Wall assembly. Choosing the correct wall assembly involves considering three options: plain concrete panels, post-insulated panels, or sandwich panels. Plain concrete panels are the least expensive, yet they offer the least energy efficiency. Post-insulated panels are midprice options offering midrange energy efficiency. Sandwich panels are the most expensive and highest in energy efficiency, as they provide the best use of thermal mass.

Because cranes come in numerous varities and price ranges, it’s important to first consider crane capacity by determining the weight of the heaviest panel.
Because cranes come in numerous varities and price ranges, it’s important to first consider crane capacity by determining the weight of the heaviest panel.

Panel considerations. Next, panel height is determined. Factors to consider when planning panel height include the clear height to the structure's underside, the joist depth, the amount of roof slope, and the roof parapet. The roof parapet may be of the plain-panel or sandwich-panel variety. Although sandwich panels offer the ability to provide a complete thermal envelope, they may not be necessary, depending on the climate and building usage. Also, as the panel height is established, consider the depth of the panel below the finished floor. To determine the panel height, add measurements for the clear height, joist depth, amount of roof slope, roof parapet, and depth of panel below the finished floor.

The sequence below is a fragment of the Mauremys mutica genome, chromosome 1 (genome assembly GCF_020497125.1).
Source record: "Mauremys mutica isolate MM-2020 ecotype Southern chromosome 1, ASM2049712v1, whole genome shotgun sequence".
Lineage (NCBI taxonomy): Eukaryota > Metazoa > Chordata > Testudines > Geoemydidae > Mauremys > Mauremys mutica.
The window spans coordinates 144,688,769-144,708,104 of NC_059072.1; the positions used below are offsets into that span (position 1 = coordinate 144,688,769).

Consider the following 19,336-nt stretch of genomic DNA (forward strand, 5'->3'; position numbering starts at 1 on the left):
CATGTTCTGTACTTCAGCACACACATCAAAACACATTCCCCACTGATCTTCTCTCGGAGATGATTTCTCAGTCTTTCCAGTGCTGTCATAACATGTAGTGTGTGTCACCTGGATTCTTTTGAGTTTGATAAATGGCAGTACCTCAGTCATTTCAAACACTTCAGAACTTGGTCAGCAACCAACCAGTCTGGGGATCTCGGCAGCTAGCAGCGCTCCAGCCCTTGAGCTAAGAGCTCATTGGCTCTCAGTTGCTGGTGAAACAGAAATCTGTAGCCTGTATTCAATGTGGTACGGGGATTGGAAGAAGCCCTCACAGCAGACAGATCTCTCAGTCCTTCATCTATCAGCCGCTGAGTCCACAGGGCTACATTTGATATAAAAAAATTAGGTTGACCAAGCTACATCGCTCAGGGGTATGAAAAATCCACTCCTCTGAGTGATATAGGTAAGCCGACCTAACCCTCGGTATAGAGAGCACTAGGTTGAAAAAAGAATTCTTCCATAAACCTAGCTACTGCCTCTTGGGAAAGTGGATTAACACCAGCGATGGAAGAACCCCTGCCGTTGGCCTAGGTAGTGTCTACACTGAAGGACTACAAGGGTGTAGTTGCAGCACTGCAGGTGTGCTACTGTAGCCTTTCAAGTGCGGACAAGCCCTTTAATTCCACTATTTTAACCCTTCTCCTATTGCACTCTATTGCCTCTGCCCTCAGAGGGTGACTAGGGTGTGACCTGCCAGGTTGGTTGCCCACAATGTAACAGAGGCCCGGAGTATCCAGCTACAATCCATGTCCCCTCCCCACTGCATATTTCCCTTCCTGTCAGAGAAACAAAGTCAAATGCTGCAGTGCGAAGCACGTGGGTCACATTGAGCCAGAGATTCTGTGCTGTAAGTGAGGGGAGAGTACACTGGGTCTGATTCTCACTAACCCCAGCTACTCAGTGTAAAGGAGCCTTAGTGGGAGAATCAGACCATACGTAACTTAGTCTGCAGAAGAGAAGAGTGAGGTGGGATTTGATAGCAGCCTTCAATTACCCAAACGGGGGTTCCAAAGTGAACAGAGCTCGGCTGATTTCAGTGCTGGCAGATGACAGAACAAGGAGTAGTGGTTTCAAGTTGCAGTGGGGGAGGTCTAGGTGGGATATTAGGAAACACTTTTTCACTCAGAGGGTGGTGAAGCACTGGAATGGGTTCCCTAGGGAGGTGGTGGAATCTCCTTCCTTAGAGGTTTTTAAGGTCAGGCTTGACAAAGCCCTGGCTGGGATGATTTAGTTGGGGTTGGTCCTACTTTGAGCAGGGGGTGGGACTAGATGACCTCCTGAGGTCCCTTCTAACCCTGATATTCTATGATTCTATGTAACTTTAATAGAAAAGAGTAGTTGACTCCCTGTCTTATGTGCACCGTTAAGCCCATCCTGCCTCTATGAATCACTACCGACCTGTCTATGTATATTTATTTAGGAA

In certain situations, a foundation wall is beneficial. A foundation wall eliminates the need for a closure strip and the cold joint in the slab. With a foundation wall, more floor space is available as a casting surface, and less panel area is needed. In addition, panels weigh less and can therefore be wider, and lower lifting stresses are incurred. With a foundation wall, the floor offers easier erection for the crew and increases safety on erection day.

As panel height is determined, panel thickness also should be considered. Typically, panel thickness is between 5½ and 10 inches. In extreme circumstances, such as very tall panels or those with large structural loadings, a panel thickness of 12 inches or more may be required. In these situations, remember that walls thicker than 10 inches require two layers of reinforcing. Note that the thickness cannot be less than the unsupported height divided by 50 (for single-layer reinforcing) or 65 (for double-layer reinforcing). These thicknesses are for the structural layer of concrete only. Any additional concrete due to reveals provides extra weight, but not extra strength.